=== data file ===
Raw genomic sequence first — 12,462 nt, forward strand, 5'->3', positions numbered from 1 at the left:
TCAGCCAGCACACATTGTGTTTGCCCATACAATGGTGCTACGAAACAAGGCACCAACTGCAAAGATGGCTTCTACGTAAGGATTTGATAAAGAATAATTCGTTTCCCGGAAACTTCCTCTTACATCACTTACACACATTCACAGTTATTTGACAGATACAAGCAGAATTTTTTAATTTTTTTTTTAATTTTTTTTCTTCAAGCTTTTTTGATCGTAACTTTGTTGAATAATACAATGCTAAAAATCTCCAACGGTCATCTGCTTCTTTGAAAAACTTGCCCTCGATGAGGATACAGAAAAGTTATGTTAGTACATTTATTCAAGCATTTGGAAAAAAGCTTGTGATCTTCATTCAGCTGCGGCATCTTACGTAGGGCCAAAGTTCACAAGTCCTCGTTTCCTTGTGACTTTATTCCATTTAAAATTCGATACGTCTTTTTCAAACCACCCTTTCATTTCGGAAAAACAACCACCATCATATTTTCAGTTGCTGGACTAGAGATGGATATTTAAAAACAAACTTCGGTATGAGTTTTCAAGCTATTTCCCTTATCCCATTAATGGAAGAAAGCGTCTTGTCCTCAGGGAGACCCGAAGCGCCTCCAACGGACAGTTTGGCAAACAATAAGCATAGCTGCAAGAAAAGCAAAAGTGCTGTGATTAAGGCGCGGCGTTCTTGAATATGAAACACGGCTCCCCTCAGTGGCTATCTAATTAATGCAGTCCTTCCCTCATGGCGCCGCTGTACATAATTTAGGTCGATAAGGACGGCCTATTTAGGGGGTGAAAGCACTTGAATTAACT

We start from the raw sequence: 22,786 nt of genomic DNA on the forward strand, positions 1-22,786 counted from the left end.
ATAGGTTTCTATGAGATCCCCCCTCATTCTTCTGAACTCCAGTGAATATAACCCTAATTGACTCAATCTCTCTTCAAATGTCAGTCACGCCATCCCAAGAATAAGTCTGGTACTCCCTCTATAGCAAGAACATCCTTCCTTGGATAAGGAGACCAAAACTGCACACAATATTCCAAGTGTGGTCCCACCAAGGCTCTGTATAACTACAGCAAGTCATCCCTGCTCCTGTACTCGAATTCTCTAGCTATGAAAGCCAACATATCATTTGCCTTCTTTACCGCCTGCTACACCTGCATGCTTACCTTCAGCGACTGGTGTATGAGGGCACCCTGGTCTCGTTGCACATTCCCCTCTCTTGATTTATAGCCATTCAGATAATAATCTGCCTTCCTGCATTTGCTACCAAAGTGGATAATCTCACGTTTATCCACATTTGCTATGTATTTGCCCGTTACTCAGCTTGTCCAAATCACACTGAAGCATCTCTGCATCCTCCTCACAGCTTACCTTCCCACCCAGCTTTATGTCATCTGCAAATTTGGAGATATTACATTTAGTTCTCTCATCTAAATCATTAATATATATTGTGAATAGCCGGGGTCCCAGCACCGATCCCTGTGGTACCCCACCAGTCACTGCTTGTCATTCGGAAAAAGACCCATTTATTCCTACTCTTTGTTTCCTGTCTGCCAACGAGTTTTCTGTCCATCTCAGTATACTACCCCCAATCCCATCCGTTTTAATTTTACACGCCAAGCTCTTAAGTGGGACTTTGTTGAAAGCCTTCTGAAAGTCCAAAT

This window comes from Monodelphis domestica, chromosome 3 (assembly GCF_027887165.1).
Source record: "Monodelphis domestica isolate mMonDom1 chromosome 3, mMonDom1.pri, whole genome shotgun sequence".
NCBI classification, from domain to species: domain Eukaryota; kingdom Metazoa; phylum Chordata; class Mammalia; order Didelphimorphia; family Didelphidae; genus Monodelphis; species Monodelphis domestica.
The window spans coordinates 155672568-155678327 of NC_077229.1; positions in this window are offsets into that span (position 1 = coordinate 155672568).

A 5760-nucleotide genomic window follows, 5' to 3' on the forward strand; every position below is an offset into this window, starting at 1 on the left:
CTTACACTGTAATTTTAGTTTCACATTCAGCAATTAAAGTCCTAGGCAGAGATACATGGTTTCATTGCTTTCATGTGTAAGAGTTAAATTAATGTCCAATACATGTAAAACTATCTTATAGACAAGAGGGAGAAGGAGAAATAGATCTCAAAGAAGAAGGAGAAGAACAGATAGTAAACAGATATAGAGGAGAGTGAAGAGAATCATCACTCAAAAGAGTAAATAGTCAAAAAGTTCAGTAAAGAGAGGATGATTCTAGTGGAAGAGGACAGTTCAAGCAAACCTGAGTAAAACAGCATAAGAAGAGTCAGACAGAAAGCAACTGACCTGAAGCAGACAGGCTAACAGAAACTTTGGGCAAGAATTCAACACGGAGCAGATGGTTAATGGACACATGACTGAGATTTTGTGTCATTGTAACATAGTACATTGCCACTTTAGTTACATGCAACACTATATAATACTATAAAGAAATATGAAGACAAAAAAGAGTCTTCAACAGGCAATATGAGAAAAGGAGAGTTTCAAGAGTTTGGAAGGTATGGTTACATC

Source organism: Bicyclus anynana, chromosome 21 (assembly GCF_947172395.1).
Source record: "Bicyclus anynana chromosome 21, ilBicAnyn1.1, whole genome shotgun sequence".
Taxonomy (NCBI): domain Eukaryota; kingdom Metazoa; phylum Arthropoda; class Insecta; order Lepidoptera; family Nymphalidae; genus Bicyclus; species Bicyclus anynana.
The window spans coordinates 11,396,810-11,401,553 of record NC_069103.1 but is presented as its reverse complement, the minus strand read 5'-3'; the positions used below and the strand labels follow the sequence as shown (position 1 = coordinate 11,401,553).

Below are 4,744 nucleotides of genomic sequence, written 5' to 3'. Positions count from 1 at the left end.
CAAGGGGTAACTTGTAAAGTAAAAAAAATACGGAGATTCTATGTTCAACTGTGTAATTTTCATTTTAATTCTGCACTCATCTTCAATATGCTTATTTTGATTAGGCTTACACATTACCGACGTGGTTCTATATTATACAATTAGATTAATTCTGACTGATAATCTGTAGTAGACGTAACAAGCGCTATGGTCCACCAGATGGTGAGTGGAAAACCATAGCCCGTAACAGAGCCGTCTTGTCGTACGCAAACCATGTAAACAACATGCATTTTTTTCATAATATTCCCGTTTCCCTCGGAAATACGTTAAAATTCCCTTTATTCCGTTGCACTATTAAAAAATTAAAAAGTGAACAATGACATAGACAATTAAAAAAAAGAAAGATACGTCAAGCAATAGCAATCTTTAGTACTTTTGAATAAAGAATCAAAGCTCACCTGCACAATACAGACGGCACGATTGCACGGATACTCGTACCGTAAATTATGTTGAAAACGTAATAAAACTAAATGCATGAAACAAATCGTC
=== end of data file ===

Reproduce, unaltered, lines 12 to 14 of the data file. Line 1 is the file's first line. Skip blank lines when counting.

Source record: "Bicyclus anynana chromosome 21, ilBicAnyn1.1, whole genome shotgun sequence".
Taxonomy (NCBI): domain Eukaryota; kingdom Metazoa; phylum Arthropoda; class Insecta; order Lepidoptera; family Nymphalidae; genus Bicyclus; species Bicyclus anynana.
The window spans coordinates 11,396,810-11,401,553 of record NC_069103.1 but is presented as its reverse complement, the minus strand read 5'-3'; the positions used below and the strand labels follow the sequence as shown (position 1 = coordinate 11,401,553).